There is no denying that digital technology has changed the way our world works and has impacted how we conduct our daily lives. We all spend countless hours in front of screens for both work and entertainment and much of our daily activity is shaped, monitored and shared with the world through technology. It has become an integral component of our social interactions and for many, our health and wellness.
The second debate in our class this week centred around whether or not all of this technology use is making our kids healthy or unhealthy. Once again, there were great arguments made on both sides of of the debate, but this time I feel like I am more convinced of one side than the other. Of course there are many ways that technology can, if used correctly and intentionally, be an agent for positive change to our health and wellness, but I don’t think that it inherently does so. Not everyone uses technology in ways that aid in their health and the negative impacts that the use of digital technology has on our brain development and function as well as our physical health pushes me to fall more to the side of agreeing with the debate statement.
The group arguing in favour of this statement provided us with resources to support the idea that technology is a contributor to negative issues related to physical, social and mental well-being. They outlined numerous ways that technology is detrimental to all of these areas. The youtube video “5 Crazy Ways Social Media is Changing your Brain Right Now” describes ways that social media and technology is actually changing the way that our brains work. The mention of “Phantom Vibration Syndrome,” made me do a double-take, as I’m confidant that this is something that happens to me. I hadn’t really thought about it before, but the idea that it is a real phenomenon, experienced by a large number of people is pretty interesting (and perhaps alarming?”).
The Huffington Post article, “Sneaky Ways that Technology is Messing with your Body and Mind,” also proved to be a little scary. As a person who does not typically get enough sleep and has back issues, I wonder how much technology plays into this. The vast list of negative health impacts that are (even potentially) attributed to technology use is hard to ignore.
The disagree side’s opening statement provided us with many ways that technology can be of benefit to our physical, emotional, social and intellectual health. The video suggested that technology can aid in our physical well-being through fitness apps and technology like fitbits and with our emotional health by providing connectivity and support in online communities, platforms for activism, self-appreciation and raising awareness about mental health.
The group’s video also suggest that social networking and the ability to keep connected aid in our social health and that there are multiple opportunities with technology to improve our intellectual well-being. While all of these opportunities have merit and provide potential for improved overall health, they do not negate some of the detrimental impacts that technology can have. In the recommended readings from the disagree side, were directed to an article titled “Determining the Effects of Technology on Children,” that explores both the positive and negative impacts of technology on children. We were advised to only read pages 1-15, which coincidentally describe the positive impacts of technology, while if one continues reading, the article eventually gets to a section that is aptly titled “Health Related Issues,” that delves into the negative impacts of technology on children’s health. So even the resource intended to provide insight into how technology is NOT making children unhealthy describes how technology IS making them unhealthy!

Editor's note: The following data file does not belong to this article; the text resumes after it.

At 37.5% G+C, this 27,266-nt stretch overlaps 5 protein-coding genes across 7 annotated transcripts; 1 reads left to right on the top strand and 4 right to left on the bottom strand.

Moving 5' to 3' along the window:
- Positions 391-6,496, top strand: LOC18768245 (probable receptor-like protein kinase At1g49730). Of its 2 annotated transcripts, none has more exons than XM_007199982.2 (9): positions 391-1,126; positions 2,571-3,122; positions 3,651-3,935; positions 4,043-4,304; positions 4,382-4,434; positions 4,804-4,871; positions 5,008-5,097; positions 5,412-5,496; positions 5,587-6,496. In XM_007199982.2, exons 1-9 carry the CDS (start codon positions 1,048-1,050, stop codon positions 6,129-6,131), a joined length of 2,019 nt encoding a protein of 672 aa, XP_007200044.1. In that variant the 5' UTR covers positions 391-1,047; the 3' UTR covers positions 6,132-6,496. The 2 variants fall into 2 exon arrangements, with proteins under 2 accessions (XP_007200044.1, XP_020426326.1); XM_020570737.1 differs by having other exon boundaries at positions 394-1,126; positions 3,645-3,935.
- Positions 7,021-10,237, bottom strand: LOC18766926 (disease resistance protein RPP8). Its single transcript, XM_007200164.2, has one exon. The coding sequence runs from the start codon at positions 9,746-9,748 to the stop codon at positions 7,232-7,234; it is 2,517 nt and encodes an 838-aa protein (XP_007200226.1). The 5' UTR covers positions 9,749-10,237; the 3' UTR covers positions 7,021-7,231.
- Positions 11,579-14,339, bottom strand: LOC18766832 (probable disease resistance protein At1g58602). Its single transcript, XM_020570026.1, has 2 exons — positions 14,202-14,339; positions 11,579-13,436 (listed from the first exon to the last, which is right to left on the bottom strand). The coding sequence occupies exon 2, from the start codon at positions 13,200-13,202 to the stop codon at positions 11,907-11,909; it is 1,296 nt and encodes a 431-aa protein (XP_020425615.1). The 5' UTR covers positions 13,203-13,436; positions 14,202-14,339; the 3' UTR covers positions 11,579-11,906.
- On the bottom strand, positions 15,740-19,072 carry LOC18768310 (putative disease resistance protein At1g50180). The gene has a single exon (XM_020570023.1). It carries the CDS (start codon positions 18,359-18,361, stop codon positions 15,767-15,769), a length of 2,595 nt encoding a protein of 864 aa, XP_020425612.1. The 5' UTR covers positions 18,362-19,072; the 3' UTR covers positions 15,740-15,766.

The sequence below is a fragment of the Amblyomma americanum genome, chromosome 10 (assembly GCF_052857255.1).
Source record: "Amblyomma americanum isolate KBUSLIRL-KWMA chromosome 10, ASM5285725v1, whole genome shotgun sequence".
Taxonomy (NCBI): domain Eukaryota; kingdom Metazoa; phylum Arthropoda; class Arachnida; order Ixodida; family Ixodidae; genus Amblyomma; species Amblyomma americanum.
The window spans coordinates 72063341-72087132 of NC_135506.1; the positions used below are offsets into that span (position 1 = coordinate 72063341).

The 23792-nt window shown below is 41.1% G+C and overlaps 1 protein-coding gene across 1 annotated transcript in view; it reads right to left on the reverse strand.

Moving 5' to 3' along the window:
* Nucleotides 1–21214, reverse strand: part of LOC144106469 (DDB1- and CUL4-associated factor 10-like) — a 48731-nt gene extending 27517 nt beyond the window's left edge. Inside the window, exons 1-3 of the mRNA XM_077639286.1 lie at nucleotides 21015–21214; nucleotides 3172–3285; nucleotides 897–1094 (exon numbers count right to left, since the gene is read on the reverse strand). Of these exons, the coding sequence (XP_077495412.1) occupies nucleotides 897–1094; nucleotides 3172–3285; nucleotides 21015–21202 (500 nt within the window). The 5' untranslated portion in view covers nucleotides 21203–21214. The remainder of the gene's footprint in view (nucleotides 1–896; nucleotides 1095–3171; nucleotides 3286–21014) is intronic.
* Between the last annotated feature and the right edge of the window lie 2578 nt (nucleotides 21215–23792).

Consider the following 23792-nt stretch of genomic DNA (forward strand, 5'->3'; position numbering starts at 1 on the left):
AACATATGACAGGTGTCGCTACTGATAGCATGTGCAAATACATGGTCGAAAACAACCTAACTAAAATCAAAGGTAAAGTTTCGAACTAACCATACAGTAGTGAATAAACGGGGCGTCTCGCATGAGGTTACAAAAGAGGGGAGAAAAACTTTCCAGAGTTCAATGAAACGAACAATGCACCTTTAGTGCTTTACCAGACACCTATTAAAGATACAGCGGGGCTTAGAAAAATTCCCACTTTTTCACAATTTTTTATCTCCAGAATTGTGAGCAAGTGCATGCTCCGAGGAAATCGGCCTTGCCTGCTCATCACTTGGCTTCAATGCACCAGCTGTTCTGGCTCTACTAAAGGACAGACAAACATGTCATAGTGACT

The argument can be made that it is not the technology itself that is harmful or beneficial for students’ health, but rather it is their habits and how they use it that is the real culprit. However, because as a society, our lives are so technologically driven, I believe that, given the manner in which we use it, technology is indeed making our kids unhealthy. Now, as Kristina E. Hatch’s article suggests, ”naming technology as either good or bad will not solve the issue” (p. 4). The reality is that digital technology is so intertwined our our current social fabric that we cannot simply say that because it is making our youth (and us) unhealthy we should stop using it. This is next to impossible because so much of our world has become dependent on technology The disagree group’s opening video, said, “why resist technology — instead teach HOW to use it.” I would go further with this to suggest that we CANNOT resist technology — it is here and, short of some sort of apocalyptic event, will continue to develop and have a greater and greater impact on our lives. Therefore, our best course of action is to take advantage of the opportunities that technology can provide for improved health and work to make sure that the benefit outweighs the harm.